In light of anti-fracking filmmaker Josh Fox’s arrest earlier this month, environmental activists at Ithaca College are bringing hydraulic fracturing back into mainstream debate.
D.C. Capitol Police arrested Fox, the Academy Award-nominated director of “Gasland,” an anti-fracking HBO documentary that examines the effect of natural gas drilling on residential communities, Feb. 1 in the Rayburn office building after he attempted to film a subcommittee meeting on fracking.
Since his arrest, almost 30,000 people have signed a petition urging Rep. Andy Harris (R-Md.), chairman of the House Subcommittee on Energy and the Environment, to apologize to Fox and respect his First Amendment rights.
“This is a blatant censorship and a shameful stain on this Congress,” Rep. Maurice Hinchey said. “I stand by Josh’s right to record this hearing. His arrest was a huge mistake.”
Though he was upset, Fox wrote on his Facebook page that he was excited by the amount of attention the arrest received.
“They chose to attack science and journalism in one fell swoop, defending the oil and gas industry against the health of all Americans,” Fox said. “I am glad that the bullying, shortsighted, lawless and corrupt behavior of the current congressional leadership and their relentless attacks on EPA and on the pursuit of truth has been exposed.”
Hydraulic fracturing is a procedure used by oil and gas companies to drill for methane gas. To siphon the natural gas from underground rock formations, drill workers inject sand, water and chemicals into the rock formation, opening the pre-existing rock fractures. Ithaca rests on the Marcellus Shale, which is a subterranean rock formation that contains largely untapped sources of natural gas that fracking would access. Fracking supporters, meanwhile, point to the potential economic benefits of gas drilling in rural communities. Gov. Andrew Cuomo’s proposed budget does not include funding for hydraulic fracturing.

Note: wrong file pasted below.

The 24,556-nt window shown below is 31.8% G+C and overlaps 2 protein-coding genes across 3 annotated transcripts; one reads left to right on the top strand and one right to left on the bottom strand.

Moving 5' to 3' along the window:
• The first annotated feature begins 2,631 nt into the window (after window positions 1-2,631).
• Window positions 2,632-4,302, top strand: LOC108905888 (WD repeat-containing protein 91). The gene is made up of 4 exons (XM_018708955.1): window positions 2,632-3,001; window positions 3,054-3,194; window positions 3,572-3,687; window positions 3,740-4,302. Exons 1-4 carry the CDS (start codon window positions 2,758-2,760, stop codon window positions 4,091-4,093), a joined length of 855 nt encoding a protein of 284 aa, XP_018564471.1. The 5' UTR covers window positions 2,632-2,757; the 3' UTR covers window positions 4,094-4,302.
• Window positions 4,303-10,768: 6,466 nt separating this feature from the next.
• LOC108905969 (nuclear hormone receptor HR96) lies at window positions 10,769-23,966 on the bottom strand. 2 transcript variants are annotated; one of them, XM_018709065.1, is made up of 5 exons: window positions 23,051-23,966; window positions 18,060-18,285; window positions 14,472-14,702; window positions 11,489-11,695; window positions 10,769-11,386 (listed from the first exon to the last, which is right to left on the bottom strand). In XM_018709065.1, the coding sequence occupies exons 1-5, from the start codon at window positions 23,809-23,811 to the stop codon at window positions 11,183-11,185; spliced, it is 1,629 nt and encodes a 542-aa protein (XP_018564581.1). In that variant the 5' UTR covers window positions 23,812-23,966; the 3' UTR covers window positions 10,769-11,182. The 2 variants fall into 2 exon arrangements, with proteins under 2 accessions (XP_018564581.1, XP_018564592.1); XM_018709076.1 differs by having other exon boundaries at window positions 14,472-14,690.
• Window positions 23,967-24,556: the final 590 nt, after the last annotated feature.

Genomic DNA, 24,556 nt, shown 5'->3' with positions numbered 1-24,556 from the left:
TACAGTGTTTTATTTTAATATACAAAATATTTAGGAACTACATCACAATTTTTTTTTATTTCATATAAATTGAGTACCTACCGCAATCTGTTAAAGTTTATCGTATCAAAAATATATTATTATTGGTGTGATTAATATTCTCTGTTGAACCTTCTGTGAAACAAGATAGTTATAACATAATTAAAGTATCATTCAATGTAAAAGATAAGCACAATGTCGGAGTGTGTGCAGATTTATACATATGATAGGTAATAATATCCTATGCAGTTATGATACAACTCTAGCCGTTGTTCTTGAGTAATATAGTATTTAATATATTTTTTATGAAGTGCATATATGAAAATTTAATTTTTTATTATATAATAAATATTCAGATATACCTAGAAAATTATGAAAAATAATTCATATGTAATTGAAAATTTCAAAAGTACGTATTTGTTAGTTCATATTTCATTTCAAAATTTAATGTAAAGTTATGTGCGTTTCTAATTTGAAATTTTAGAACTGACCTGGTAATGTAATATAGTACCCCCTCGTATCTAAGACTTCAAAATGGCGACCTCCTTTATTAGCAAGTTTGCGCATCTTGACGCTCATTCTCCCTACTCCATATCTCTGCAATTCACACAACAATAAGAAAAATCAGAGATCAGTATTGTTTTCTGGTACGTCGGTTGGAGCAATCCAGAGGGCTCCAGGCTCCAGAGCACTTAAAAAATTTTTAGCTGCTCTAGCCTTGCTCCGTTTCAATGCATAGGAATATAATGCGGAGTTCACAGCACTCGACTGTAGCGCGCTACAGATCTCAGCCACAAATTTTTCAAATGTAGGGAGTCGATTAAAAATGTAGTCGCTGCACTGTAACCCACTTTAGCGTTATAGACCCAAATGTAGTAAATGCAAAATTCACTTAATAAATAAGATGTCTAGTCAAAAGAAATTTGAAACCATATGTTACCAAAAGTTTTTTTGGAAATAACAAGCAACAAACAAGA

Sophomore Kaela Bamberger, co-president of IC Frack Off, an on-campus student group, said she is glad to see people talking about fracking again.
“Something so controversial had taken place with [Josh Fox] that I knew it would draw attention to the issue,” Bamberger said. “The person who told me about it is someone who’s not really involved with the anti-fracking movement. That was exciting because he was getting news on it where as otherwise he wouldn’t have.”
Frack Off has previously screened Fox’s “Gasland” on campus, and the filmmaker visited South Hill in November 2010. Bamberger said the group plans to focus on raising awareness of alternative energy sources to natural gas this semester.
“Instead of fighting ‘against against against,’ we should be promoting ‘for,’ so for alternative energy and for sustainable practices,” Bamberger said. “One thing we’re trying to do is wade through the red tape of getting a windmill on campus.”
The college has conducted a wind turbine feasibility study, but according to the IC Wind Power Project, there are no plans to construct an on-campus wind turbine in the immediate future.
Ren Ostry, an-anti fracking advocate who’s been involved with the movement at the local, state and national levels, said this arrest shows fracking supporters are concerned with the support the movement has gained.
“Any time our opposition steps up in a unique way like this, it shows that they’re threatened, and it shows that we’re winning,” Ostry said. “That’s just incredibly powerful.”